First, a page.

Last month, I had the opportunity to attend North Highland’s first Disruption Symposium held in St. Louis. Business leaders spent the day discussing trends that will disrupt their current models and how to stay ahead. During a panel discussion about Marketing in a Mobile World, one panelist made the point that the iPhone – an integral part of many of our lives – is not even 10 years old.
In the early 2000s, a “smart” phone was one that had a QWERTY keyboard to make texting and emailing easier. BlackBerrys were all the rage in the business world but were mainly used to keep connected after hours. In 15 years, we’ve gone from a basic communication device to a very intelligent one that is often within feet – if not millimeters – of its owner. Why does this matter?
The growing pervasiveness of mobile technology in our lives is causing a major disruption that businesses can – and should – take advantage of.
A mobile device has the ability to know a lot about its owner. When do you wake up? What are you interested in? How well did you sleep? Where do you live/work/visit? Who are your friends? Where, when, and what do you eat? What do you buy? The list goes on and on.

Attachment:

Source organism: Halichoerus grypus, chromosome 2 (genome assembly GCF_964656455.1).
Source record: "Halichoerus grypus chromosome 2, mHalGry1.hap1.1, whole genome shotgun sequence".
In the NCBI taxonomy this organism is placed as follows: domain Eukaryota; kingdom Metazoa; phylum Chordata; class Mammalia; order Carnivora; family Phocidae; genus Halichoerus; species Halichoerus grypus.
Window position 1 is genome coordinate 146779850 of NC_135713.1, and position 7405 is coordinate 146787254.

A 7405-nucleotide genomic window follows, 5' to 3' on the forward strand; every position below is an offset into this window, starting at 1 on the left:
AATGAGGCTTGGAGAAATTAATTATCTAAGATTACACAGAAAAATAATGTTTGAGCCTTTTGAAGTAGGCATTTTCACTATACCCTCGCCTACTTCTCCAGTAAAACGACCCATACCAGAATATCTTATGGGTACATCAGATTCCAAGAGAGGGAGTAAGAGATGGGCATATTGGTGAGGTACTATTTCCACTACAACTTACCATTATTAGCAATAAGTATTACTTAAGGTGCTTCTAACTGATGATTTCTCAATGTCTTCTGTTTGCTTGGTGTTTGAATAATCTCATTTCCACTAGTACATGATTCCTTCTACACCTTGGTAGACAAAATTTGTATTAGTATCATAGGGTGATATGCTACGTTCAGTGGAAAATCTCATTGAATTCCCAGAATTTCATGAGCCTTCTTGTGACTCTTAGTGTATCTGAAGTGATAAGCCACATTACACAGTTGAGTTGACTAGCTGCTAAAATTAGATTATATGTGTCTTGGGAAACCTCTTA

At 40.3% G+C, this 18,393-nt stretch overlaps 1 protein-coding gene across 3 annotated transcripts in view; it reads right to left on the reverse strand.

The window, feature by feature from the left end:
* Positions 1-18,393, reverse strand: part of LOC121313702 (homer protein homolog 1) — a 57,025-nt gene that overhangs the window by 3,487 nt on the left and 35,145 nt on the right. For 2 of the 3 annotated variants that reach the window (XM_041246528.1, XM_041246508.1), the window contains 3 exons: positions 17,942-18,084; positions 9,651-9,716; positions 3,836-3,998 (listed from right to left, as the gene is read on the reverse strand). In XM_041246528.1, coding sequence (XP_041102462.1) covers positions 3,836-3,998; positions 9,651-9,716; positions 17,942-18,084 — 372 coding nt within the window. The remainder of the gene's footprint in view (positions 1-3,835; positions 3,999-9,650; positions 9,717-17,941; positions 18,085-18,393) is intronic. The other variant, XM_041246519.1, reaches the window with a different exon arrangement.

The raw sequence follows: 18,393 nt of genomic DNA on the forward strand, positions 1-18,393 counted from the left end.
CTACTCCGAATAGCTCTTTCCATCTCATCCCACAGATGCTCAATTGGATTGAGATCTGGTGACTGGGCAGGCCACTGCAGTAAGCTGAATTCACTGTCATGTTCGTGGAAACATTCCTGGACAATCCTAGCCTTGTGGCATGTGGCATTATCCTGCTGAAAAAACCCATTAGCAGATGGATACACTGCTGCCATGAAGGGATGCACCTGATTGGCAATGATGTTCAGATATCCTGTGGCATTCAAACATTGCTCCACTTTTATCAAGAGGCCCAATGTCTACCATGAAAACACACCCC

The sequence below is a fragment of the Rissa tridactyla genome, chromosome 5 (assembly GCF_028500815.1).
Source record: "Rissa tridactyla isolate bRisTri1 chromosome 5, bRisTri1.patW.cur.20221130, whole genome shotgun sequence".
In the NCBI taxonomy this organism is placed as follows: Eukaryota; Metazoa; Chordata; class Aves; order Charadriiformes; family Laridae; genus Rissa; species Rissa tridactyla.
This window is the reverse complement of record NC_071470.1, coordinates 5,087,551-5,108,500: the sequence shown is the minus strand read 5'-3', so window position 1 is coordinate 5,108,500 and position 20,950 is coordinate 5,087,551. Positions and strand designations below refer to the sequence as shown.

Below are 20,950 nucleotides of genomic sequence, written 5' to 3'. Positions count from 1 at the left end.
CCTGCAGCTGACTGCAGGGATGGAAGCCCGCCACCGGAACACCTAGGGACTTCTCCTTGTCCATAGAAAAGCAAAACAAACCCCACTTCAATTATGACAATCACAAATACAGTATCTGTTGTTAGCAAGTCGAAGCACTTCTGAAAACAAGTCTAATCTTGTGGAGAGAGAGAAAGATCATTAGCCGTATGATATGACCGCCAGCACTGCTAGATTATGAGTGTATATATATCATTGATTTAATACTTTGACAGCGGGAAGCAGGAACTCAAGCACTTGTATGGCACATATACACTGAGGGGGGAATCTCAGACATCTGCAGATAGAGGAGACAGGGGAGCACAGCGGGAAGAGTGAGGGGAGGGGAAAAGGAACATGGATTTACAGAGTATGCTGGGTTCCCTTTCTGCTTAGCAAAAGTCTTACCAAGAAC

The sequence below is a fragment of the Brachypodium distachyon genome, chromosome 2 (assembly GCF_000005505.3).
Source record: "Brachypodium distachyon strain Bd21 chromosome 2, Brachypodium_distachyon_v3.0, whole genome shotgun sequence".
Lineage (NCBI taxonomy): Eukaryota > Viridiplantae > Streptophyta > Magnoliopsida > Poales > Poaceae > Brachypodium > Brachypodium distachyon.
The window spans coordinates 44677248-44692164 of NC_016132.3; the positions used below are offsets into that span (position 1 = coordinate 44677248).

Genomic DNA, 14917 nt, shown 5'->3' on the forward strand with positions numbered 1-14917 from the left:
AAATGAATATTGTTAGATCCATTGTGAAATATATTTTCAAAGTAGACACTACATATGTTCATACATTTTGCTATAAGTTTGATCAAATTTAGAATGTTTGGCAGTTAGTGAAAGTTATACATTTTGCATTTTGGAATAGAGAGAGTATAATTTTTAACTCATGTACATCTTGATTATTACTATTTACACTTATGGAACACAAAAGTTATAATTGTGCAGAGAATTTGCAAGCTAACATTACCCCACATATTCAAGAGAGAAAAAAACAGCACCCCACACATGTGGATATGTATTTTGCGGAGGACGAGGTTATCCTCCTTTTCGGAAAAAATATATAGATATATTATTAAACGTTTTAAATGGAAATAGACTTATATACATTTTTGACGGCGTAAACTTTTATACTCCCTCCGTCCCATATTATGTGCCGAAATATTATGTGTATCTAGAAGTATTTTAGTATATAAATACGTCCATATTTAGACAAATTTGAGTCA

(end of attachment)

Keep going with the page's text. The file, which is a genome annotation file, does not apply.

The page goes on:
With that, businesses will have access to higher fidelity data than ever before. Of course, how to convince users to part with this information and how to gain meaningful insights from it will be key challenges moving forward.
There’s also the development of brick-and-mortar establishments having immediate and real-time access to individuals through beacon technology. These are small, low-powered devices that can connect with an individual’s mobile device using Bluetooth or NFC protocols when within a certain range. The technology allows companies to pinpoint where customers are in a store and serve up content through push notifications.
Between instant coupons, promotions for new items, product reviews, and bundle options, mobile technology levels the playing field between online retailers and brick-and-mortar stores to help combat the showrooming effect. Interactions with in-store customers can be tailored to an individual in real time.
The foundation for leveraging this technology to success is responsible use. If customers feel they are manipulated by a company they will not be inclined to share information or even use products. However, if a business can provide benefits to an individual in a meaningful way, the individual is likely to share information and access with the company.
Obviously, data analysis is not new to businesses. However, the ability to pair this new information surplus with both general and very specific in-store locational information is a unique and very powerful combination. Retailers in particular must get creative to gain insights about their in-store customers.